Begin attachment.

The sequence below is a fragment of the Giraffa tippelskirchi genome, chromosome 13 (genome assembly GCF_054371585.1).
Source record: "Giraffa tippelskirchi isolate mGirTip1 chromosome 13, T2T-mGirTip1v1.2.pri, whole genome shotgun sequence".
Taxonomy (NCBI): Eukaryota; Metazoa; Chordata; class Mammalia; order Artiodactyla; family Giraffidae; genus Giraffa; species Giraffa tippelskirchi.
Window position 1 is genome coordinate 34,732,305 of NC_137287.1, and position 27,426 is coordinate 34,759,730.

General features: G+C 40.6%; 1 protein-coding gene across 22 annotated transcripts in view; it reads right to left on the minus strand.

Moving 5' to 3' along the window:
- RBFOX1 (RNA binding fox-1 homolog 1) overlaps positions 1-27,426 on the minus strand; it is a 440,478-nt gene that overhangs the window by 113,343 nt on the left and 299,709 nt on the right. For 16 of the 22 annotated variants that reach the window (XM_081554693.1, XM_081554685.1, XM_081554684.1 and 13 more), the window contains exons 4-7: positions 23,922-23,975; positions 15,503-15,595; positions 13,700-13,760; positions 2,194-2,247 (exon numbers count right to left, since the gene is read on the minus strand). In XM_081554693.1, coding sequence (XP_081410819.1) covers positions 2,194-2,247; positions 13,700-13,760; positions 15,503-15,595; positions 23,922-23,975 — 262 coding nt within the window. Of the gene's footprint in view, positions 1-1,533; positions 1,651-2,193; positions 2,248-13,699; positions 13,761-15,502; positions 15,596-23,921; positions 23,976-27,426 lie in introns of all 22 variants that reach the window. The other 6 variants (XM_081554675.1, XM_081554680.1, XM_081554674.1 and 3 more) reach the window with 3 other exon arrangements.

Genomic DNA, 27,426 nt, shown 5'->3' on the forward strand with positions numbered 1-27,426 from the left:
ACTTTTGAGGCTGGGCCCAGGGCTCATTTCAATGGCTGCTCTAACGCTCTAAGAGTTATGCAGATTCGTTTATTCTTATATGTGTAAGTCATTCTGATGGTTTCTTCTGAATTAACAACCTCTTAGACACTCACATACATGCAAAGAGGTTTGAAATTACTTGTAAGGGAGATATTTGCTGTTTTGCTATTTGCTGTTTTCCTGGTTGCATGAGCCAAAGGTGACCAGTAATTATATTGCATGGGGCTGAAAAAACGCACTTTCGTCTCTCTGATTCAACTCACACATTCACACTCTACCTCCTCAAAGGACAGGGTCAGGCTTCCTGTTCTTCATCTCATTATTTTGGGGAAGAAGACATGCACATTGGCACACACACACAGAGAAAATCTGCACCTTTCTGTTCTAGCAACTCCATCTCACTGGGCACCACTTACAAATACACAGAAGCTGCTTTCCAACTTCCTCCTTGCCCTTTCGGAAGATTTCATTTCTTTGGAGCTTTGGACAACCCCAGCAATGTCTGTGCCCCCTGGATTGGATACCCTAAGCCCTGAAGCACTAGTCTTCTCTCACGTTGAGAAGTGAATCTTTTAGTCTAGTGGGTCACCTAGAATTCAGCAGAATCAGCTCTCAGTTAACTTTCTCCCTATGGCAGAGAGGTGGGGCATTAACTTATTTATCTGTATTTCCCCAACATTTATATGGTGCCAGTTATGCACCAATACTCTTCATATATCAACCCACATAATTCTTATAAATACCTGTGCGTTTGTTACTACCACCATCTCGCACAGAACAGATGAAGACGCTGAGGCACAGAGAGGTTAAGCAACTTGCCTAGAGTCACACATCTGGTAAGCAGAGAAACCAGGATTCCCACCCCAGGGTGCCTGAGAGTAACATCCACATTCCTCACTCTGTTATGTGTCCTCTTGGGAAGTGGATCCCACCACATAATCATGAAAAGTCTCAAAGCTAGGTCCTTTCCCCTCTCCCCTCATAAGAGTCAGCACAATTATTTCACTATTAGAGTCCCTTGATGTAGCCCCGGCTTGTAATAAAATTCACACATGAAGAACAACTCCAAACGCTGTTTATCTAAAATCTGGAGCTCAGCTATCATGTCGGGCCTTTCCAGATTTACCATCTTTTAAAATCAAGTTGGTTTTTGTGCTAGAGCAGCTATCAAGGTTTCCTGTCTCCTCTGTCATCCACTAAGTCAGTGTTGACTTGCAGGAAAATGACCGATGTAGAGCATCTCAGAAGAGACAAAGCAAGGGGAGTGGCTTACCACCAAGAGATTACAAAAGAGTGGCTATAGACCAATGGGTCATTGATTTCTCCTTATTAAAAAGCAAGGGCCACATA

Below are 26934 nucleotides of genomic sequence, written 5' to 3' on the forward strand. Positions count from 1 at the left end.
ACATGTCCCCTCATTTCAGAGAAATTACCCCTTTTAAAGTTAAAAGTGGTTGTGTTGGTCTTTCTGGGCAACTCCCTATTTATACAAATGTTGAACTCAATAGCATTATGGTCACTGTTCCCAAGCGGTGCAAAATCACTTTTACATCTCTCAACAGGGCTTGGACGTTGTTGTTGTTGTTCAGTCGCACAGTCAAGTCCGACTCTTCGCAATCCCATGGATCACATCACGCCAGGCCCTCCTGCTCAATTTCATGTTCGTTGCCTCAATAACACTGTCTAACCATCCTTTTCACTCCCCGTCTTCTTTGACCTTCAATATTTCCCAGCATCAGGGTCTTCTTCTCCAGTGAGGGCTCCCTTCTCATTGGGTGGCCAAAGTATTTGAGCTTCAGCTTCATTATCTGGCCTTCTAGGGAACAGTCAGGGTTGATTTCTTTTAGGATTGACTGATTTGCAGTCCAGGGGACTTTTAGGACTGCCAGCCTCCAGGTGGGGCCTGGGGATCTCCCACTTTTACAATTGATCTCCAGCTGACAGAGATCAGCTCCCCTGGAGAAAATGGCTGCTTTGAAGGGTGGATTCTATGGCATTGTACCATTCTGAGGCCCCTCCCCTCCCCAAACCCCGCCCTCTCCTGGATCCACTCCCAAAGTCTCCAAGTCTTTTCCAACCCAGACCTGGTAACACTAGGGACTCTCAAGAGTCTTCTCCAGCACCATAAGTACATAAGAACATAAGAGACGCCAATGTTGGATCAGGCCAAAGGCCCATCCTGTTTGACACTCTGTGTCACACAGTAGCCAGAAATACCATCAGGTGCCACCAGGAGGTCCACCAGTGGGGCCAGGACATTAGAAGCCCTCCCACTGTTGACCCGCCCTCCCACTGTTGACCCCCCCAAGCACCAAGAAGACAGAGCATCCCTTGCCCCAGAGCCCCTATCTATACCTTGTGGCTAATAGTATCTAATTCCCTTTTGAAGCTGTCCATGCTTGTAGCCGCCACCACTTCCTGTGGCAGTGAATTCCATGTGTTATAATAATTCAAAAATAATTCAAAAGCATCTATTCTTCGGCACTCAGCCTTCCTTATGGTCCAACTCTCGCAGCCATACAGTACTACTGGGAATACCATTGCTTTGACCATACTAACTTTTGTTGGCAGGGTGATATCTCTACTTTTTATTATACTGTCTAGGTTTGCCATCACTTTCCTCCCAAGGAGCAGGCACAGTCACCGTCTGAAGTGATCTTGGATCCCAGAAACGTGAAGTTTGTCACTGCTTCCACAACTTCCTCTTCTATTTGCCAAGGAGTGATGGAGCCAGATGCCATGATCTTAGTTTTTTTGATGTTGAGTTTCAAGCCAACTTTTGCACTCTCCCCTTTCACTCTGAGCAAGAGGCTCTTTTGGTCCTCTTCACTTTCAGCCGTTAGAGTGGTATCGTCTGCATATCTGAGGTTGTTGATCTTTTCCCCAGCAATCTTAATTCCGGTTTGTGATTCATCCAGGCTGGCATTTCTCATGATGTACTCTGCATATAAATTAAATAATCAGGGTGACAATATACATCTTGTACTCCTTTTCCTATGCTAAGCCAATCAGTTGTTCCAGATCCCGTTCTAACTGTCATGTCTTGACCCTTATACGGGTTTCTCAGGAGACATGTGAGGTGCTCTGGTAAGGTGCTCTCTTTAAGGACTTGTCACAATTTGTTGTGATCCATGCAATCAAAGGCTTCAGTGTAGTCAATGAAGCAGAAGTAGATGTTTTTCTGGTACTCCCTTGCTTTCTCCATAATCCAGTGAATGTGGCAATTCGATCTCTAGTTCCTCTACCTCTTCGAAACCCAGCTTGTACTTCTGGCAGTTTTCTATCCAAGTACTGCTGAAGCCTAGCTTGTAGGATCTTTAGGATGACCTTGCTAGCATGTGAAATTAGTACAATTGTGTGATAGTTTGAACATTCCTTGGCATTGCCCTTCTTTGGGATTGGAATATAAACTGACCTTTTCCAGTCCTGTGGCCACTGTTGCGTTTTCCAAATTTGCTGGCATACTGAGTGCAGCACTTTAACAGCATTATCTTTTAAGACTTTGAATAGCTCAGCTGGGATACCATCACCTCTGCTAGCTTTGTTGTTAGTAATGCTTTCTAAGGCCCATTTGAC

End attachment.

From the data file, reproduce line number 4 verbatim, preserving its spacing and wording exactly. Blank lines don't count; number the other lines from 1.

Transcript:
Window position 1 is genome coordinate 34,732,305 of NC_137287.1, and position 27,426 is coordinate 34,759,730.